Cut to an upmarket abode in the U.S., where a Mexican nanny (Adriana Barraza) receives a call from her employer (Brad Pitt) who asks if she can look after his children because their mother has been hospitalized. The nanny was supposed to be going home for son's wedding on the other side of the border -- and she decides to take the children with her, accompanied by her nephew (Gael Garcia Bernal). The journey is anything but smooth, and they are confronted by border guards.
We then move to Tokyo, where a young deaf woman finds herself linked to a tragedy that the media are labeling as a terrorist act.
Babel works on many different levels, all spread out against a vast and complicated canvas. There are excellent performances from Blanchett as the wounded woman, suffering both emotionally and physically, and from Pitt, giving an impressively committed portrayal of pent-up anger and frustration.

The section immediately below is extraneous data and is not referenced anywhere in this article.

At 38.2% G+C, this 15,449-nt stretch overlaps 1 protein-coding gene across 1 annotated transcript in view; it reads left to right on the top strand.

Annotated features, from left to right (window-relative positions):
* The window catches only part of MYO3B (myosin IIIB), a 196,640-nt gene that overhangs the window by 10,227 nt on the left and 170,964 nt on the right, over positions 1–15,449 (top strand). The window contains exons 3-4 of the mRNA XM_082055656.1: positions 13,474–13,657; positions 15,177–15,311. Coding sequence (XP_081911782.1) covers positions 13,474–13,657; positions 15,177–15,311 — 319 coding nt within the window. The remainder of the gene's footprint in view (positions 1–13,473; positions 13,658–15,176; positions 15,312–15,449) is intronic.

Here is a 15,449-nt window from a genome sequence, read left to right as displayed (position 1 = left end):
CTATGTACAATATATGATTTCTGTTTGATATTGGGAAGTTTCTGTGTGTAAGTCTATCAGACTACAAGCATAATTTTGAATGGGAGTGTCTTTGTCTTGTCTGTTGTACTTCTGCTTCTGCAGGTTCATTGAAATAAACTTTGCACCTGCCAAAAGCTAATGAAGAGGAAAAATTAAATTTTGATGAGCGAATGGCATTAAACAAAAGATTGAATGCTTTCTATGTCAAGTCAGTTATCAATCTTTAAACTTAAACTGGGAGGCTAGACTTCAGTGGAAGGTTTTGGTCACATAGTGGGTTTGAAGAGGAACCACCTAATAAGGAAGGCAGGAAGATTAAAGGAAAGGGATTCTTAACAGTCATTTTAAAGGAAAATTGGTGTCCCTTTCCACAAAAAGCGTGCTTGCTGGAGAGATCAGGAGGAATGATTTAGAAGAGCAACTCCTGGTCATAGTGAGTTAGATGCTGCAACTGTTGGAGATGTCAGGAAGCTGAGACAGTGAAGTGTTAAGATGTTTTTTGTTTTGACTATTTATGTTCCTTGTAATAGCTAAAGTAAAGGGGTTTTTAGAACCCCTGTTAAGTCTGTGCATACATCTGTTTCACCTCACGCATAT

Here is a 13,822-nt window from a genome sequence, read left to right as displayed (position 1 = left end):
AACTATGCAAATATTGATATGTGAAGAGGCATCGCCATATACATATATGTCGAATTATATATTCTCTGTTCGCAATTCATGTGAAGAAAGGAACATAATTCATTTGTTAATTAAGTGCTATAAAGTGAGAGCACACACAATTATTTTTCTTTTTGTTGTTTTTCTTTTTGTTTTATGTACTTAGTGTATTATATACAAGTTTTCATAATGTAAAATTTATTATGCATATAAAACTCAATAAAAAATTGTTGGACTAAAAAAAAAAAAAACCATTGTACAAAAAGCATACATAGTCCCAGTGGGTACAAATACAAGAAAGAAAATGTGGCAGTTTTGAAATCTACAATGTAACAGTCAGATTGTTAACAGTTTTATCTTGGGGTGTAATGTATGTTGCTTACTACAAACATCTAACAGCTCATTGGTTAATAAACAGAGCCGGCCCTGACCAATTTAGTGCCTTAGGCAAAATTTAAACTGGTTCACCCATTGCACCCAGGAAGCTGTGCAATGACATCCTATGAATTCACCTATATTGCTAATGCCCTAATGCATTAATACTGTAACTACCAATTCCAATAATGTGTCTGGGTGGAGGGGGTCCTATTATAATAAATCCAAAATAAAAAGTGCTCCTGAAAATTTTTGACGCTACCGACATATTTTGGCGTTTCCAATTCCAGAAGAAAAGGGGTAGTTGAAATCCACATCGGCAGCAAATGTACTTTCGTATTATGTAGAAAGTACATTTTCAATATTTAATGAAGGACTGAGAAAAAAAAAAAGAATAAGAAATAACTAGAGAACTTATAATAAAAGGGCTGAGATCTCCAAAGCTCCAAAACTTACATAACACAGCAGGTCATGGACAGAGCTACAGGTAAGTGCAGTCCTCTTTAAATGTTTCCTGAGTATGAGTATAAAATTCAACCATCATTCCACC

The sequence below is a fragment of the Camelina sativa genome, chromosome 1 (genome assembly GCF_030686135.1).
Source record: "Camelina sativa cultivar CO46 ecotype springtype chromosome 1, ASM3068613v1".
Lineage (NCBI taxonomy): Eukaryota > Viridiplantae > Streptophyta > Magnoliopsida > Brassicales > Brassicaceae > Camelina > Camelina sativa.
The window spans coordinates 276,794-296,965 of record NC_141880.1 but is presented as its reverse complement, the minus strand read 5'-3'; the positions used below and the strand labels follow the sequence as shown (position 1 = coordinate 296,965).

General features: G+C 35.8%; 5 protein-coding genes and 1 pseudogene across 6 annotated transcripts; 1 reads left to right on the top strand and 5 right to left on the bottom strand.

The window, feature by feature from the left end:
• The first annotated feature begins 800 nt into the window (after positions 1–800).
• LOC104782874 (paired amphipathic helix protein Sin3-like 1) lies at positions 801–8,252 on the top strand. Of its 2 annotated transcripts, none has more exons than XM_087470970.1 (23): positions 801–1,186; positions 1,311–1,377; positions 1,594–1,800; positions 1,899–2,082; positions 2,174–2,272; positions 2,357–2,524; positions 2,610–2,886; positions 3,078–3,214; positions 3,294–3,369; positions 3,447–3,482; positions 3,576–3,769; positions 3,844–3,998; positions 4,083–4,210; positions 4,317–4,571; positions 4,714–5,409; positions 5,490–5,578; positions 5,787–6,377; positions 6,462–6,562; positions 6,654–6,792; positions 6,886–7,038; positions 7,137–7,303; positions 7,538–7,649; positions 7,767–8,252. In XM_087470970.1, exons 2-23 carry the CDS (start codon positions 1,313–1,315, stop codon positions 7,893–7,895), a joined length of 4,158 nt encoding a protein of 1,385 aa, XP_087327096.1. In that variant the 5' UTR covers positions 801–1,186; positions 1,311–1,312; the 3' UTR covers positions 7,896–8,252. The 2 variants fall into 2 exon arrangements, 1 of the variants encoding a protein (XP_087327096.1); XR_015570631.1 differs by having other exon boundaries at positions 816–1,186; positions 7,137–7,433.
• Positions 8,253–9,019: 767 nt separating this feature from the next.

It's all about themes with a contemporary edge: loneliness and isolation, fears and suspicions of other cultures and countries, and the gaps between rich and poor. There's a dazzling array of faces, languages and imagery that sears into your soul. In his previous films, Inarritu has shown a preference to shock, but here he finds his heart. Despite the lengthy running time and the demands on his audience, Babel should find as an enthusiastic a following in the States as it has done on the Riviera. Starring Brad Pitt, Cate Blanchett, Gael Garcia Bernal, Koji Yaksuho, Adriana Barraza, Rinko Kikuchi, Elle Fanning and Nathan Gamble. Directed by Alejandro Gonzalez Inarritu. Written by Guillermo Arriaga. Produced by Jon Kilik and Steve Golin. A Paramount Vantage release. Drama. Rated R for violence, some graphic nudity, sexual content, language and some drug use. Running time: 142 min